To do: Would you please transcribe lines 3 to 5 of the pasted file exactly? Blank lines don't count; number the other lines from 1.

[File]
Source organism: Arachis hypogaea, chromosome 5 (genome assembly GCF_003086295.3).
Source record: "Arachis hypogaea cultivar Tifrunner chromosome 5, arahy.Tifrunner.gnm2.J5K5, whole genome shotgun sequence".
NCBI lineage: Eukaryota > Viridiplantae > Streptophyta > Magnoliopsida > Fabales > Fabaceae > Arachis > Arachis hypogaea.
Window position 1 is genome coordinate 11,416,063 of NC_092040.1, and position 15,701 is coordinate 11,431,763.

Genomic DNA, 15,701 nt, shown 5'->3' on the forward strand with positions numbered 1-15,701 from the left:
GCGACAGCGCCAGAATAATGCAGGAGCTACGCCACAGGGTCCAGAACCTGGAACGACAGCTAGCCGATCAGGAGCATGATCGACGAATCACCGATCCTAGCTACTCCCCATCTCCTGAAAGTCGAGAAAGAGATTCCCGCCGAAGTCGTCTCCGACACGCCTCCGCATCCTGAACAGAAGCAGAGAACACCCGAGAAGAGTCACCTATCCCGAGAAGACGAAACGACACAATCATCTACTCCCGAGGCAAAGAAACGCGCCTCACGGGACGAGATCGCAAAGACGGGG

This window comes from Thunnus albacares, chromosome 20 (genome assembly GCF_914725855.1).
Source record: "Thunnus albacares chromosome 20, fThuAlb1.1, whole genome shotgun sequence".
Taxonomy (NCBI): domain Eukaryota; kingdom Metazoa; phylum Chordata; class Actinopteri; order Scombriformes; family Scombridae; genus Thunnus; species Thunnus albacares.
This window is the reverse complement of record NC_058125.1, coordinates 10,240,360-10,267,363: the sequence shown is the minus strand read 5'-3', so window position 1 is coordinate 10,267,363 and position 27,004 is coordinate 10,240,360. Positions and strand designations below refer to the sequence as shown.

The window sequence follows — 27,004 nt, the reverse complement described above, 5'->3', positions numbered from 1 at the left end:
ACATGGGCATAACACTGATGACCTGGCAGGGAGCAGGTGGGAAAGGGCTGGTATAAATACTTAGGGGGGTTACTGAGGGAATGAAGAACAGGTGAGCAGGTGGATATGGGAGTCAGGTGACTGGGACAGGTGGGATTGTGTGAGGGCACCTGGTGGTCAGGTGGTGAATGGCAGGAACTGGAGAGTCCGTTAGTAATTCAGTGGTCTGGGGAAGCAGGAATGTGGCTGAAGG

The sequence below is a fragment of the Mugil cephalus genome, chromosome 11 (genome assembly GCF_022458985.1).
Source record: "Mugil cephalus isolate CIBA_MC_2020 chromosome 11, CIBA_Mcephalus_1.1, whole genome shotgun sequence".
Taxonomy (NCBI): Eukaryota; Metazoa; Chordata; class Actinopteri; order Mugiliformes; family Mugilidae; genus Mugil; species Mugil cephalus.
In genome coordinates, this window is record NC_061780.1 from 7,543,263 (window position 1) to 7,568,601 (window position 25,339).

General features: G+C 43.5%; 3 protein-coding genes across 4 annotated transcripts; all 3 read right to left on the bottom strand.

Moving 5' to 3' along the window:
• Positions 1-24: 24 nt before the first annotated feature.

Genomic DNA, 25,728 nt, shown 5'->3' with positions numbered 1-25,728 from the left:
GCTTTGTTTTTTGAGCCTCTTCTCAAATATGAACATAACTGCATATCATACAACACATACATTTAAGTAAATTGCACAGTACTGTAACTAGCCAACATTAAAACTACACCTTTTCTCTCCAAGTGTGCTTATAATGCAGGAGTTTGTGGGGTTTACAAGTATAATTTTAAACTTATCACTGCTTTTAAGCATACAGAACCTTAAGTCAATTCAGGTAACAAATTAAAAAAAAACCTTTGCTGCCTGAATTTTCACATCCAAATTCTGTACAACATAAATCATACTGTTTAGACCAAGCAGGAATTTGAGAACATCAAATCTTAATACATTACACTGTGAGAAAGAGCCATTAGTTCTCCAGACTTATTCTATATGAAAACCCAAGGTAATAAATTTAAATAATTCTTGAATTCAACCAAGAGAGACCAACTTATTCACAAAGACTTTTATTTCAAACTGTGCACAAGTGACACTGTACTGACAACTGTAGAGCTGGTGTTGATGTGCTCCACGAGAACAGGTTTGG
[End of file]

NCBI lineage: Eukaryota > Viridiplantae > Streptophyta > Magnoliopsida > Fabales > Fabaceae > Arachis > Arachis hypogaea.
Window position 1 is genome coordinate 11,416,063 of NC_092040.1, and position 15,701 is coordinate 11,431,763.

Genomic DNA, 15,701 nt, shown 5'->3' on the forward strand with positions numbered 1-15,701 from the left: